OTTAWA’S CINEMA FOR INTERNATIONAL AND INDEPENDENT MOVIES

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(Updated April 20)

 

 

Les Misérables

2019 Oscar nominee ~ Best International Film

A cop’s-eye drama of real class and poise, Les Misérables brings nuance to the racial tinderbox of Paris’s impoverished banlieues. Don’t be misled by the title: Victor Hugo’s epic tale of revolutionary fervour is only referenced in passing, although its themes are a source of loose inspiration. This is no rabble-rousing period piece but a vivid dissection of modern-day France’s social ills that’s juiced up with some smart acting, tense stand-offs and a pervasive sense of despair.

Poster for the not-Victor-Hugo urban thriller Les MisérablesThe film actually opens in a place of hope, with Parisians united in joy over the country’s 2018 World Cup win and celebrating in the streets. Yet the line between street party and full-blown riot feels pretty porous, even here.

In the middle of the giddy mêlée is Issa (Issa Perica), a young Muslim kid from a notorious housing project in eastern Paris – Les Bosquets – and a key figure in what happens later. The huge ‘60s housing projects he calls home were set ablaze for real during the city’s 2005 riots and director Ladj Ly, a local to the area introduces us to this greying slab of a ghost town, annexed by petty criminals and dealers.

We meet a trio of contrasting cops who patrol the area together: the bull-headed Chris (Alexis Manenti), the mellower Gwada (Djibril Didier Zonga) and a new team member Stéphane (Damien Bonnard). Beneath the banter and razzing, bad feeling builds between Chris and Stéphane. The cops flatter themselves that they’re respected, but Chris’s brutality and casual racism has eroded whatever goodwill might have existed. Improbably, a missing lion cub lights a fuse the trio must desperately try to extinguish.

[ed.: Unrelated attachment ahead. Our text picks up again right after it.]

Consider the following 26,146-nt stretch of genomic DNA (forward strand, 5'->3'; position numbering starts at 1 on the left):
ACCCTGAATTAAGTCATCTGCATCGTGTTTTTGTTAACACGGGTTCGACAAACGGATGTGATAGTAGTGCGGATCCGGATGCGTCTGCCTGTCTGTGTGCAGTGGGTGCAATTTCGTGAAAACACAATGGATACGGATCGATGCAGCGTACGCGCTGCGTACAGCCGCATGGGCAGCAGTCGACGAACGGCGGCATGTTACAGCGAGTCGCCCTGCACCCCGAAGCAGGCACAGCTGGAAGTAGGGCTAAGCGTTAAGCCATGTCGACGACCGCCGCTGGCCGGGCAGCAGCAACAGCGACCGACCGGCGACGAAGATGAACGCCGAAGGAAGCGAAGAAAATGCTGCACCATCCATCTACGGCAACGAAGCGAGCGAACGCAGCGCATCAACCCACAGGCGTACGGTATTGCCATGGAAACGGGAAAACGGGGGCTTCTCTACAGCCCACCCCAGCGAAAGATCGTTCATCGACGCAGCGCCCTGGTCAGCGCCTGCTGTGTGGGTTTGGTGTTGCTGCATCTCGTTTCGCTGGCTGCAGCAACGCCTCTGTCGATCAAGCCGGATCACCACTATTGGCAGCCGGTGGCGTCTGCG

La Haine is an obvious touchpoint for what follows, with its blistering vision of the simmering banlieues and its punky energy, as is Spike Lee’s Do The Right Thing. Ly brings depth to his characters, from the cops to the kids to a reformed Islamic radical called Salah (Almamy Kanouté), who hands out gnomic advice and free kebabs and offers the cops an unlikely ally in trying to keep the peace.

Les Misérables is a hugely impressive debut and visually arresting from first to last. When Ly’s camera takes to the skies in the film’s impactful drone shots, the concrete wasteland below takes on the eerie appearance of a graveyard. But the only dream anyone is dreaming in this ‘Les Mis’ is to get out before it all goes up in flames.

– Phil De Semylen, Time Out


Stéphane (Damien Bonnard) vient d’obtenir sa mutation de Cherbourg à Montfermeil où il intègre la Brigade Anti-Criminalité (BAC). C’est son premier jour, et pour le mettre dans l’ambiance, ses collègues Chris (Alexis Manenti) et Gwada (Djibril Didier Zonga) lui font faire le ‘tour du proprio’. L’affaire tourne mal lors d’une confrontation entre les habitants et les Tziganes d’un cirque auxquels on a volé un lionceau de la ménagerie. La petite tête brûlée qui l’a subtilisé est interpellée, mais sérieusement blessée lors de l’opération. Chris, à la tête de la brigade, tient absolument à étouffer la bavure, alors que l’incident a été filmé par un drone, ce qui pourrait mettre le feu à la cité.

Le récit d’une progression minutieuse, ponctué de relances constantes et diverses, suit un crescendo dont chaque étape est une révélation. Le réalisateur Ladj Ly ouvre les portes d’univers – ceux de la police et des banlieues – avec leurs rites, leurs langues, leurs comportements, leurs regards. Observateur, il dramatise un constat nourri de sa propre expérience, ayant grandi dans le milieu qu’il décrit.

Les Misérables évite le manichéisme banlieue/police. Le renvoi à Hugo trouve son sens dans les conditions de vie où se situent policiers et banlieusards : même non reconnaissance, mêmes foyers, mêmes problèmes familiaux… Jouant d’une caméra inventive, les scènes d’action sont percutantes, avec une tension constante de l’image. Les acteurs, professionnels ou non, crèvent l’écran, avec un Alexis Manenti en Chris, flic teigneux plus vrai que nature. Avec Les Misérables, un cinéaste est né.

– Jacky Bornet, Culturebox

 

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